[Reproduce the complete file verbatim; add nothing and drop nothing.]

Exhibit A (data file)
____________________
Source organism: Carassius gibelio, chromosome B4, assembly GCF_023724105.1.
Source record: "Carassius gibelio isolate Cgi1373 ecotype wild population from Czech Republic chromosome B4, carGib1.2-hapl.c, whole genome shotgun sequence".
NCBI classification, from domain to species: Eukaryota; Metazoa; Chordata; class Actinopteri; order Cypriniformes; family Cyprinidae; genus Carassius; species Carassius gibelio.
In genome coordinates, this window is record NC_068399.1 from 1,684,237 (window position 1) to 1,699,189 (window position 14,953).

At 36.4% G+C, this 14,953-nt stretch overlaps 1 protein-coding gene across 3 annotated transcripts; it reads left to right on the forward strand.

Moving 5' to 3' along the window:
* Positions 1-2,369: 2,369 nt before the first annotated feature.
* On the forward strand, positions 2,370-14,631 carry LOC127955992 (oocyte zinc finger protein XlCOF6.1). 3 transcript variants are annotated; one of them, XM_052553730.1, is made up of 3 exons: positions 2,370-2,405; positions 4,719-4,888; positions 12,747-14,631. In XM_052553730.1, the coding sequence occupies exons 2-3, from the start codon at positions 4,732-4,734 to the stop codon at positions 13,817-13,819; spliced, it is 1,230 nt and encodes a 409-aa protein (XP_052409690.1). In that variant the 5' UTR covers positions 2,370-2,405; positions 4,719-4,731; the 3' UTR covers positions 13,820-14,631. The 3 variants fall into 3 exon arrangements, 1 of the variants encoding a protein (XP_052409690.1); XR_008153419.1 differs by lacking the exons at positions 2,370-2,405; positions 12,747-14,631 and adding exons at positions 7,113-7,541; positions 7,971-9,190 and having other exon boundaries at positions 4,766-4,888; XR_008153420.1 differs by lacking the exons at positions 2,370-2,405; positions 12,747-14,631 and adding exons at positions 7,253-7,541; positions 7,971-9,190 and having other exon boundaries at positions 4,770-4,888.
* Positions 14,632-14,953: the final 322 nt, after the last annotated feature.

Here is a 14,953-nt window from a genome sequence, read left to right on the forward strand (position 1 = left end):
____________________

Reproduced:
Source organism: Carassius gibelio, chromosome B4, assembly GCF_023724105.1.
Source record: "Carassius gibelio isolate Cgi1373 ecotype wild population from Czech Republic chromosome B4, carGib1.2-hapl.c, whole genome shotgun sequence".
NCBI classification, from domain to species: Eukaryota; Metazoa; Chordata; class Actinopteri; order Cypriniformes; family Cyprinidae; genus Carassius; species Carassius gibelio.
In genome coordinates, this window is record NC_068399.1 from 1,684,237 (window position 1) to 1,699,189 (window position 14,953).

At 36.4% G+C, this 14,953-nt stretch overlaps 1 protein-coding gene across 3 annotated transcripts; it reads left to right on the forward strand.

Moving 5' to 3' along the window:
* Positions 1-2,369: 2,369 nt before the first annotated feature.
* On the forward strand, positions 2,370-14,631 carry LOC127955992 (oocyte zinc finger protein XlCOF6.1). 3 transcript variants are annotated; one of them, XM_052553730.1, is made up of 3 exons: positions 2,370-2,405; positions 4,719-4,888; positions 12,747-14,631. In XM_052553730.1, the coding sequence occupies exons 2-3, from the start codon at positions 4,732-4,734 to the stop codon at positions 13,817-13,819; spliced, it is 1,230 nt and encodes a 409-aa protein (XP_052409690.1). In that variant the 5' UTR covers positions 2,370-2,405; positions 4,719-4,731; the 3' UTR covers positions 13,820-14,631. The 3 variants fall into 3 exon arrangements, 1 of the variants encoding a protein (XP_052409690.1); XR_008153419.1 differs by lacking the exons at positions 2,370-2,405; positions 12,747-14,631 and adding exons at positions 7,113-7,541; positions 7,971-9,190 and having other exon boundaries at positions 4,766-4,888; XR_008153420.1 differs by lacking the exons at positions 2,370-2,405; positions 12,747-14,631 and adding exons at positions 7,253-7,541; positions 7,971-9,190 and having other exon boundaries at positions 4,770-4,888.
* Positions 14,632-14,953: the final 322 nt, after the last annotated feature.

Here is a 14,953-nt window from a genome sequence, read left to right on the forward strand (position 1 = left end):